Edible Food Packaging Hits the Trail

March 10, 2016
Edible Food Packaging
Courtesy of MonosolMonosol’s water-soluble and edible food packaging holds individual servings of oatmeal, coffee, and spices.

If Willy Wonka were a hiker, imagine what kind of backcountry food he might dream up. Self-contained meals in edible packages? Dissolvable, single-serve coffee balls? Those fantastical-sounding products soon could be a reality. Several companies are developing packaging that eliminates waste—a possible boon for backpackers seeking lightweight, eco-conscious products.

“Sustainable design that is both smart and interesting for the user is a trend that is here to stay,” says Anna Glansen, cofounder of TomorrowMachine, based in Sweden. The company’s product line includes a lightweight, self-cleaning plate that would eliminate dishwater in backcountry settings, as well as edible containers for rice and cooking oils.

Some common household items, such as dishwasher and laundry detergent, already use a related technology for packets that dissolve in water. Monosol, an Indiana-based company that specializes in water-soluble packaging, is experimenting with wrapping instant oatmeal and coffee—two backpacking favorites—in its VivosFilm. Although those products aren’t yet available to consumers, “Benefits include reduced weight…and eliminating packaging waste as the primary package is consumed,” says Monosol’s Sumeet Kumar, who specializes in global business development.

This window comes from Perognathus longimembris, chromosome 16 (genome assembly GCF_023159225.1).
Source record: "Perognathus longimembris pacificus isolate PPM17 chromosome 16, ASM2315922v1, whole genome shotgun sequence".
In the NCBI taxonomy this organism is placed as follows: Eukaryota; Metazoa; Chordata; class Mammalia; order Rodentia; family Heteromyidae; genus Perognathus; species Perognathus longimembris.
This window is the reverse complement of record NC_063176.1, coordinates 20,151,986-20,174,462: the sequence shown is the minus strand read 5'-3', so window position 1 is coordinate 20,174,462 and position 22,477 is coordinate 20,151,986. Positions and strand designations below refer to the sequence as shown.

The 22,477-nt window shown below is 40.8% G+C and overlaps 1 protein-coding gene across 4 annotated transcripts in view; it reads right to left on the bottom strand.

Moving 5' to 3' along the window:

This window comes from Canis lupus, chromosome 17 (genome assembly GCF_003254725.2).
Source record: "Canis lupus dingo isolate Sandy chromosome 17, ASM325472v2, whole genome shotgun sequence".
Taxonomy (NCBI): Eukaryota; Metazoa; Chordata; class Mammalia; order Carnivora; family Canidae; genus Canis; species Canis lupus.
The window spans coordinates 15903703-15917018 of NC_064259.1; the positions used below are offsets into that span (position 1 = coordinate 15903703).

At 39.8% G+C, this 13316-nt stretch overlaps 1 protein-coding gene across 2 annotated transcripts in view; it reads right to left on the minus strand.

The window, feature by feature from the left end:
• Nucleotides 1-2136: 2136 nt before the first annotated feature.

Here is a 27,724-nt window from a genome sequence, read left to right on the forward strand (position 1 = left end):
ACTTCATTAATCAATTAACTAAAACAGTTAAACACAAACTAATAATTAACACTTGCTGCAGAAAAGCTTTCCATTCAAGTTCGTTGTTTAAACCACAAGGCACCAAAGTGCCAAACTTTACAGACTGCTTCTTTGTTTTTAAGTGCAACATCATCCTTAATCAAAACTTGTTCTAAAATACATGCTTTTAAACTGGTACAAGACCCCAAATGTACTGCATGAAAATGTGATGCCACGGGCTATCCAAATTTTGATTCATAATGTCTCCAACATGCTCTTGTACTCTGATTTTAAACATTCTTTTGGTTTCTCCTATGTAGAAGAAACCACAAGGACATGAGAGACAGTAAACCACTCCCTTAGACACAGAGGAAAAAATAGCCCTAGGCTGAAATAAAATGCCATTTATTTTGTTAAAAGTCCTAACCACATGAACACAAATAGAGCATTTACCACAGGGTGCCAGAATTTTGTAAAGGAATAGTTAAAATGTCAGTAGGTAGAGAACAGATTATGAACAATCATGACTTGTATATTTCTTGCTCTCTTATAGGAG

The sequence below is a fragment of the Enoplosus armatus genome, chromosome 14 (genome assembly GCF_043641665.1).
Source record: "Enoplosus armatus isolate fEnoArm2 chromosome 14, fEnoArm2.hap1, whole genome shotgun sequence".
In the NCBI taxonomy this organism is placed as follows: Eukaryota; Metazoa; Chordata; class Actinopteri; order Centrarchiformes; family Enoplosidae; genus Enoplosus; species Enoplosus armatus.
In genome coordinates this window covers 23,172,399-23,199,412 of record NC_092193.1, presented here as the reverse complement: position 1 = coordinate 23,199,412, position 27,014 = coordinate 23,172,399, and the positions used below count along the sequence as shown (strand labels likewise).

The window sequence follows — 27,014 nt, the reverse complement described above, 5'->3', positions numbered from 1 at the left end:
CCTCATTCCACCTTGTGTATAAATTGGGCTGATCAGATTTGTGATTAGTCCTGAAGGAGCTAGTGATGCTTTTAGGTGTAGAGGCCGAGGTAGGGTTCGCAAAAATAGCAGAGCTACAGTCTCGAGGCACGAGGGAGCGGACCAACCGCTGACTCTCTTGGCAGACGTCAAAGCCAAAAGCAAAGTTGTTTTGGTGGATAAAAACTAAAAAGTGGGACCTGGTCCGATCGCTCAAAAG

The sky might be the limit when it comes to eventual uses of sustainable, edible food packaging, and at least one backpacking company has given the possibilities some serious thought. David Koorits of Good To-Go, a manufacturer of dehydrated backpacking food based in Kittery, Maine, says he has researched corn-based plastics for packaging meals. A lack of heat resistance has been a challenge to date, but Koorits says Good To-Go will continue to consider new, sustainable technologies—maybe even edible packaging.

“People who are active in the outdoors are most often also conscience of the environment,” he says. “The more we tailor to that, it’s beneficial to our customers.”


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Mae Toohey

AMC Outdoors, the magazine of the Appalachian Mountain Club, inspires readers to get outside and get engaged. Learn more.

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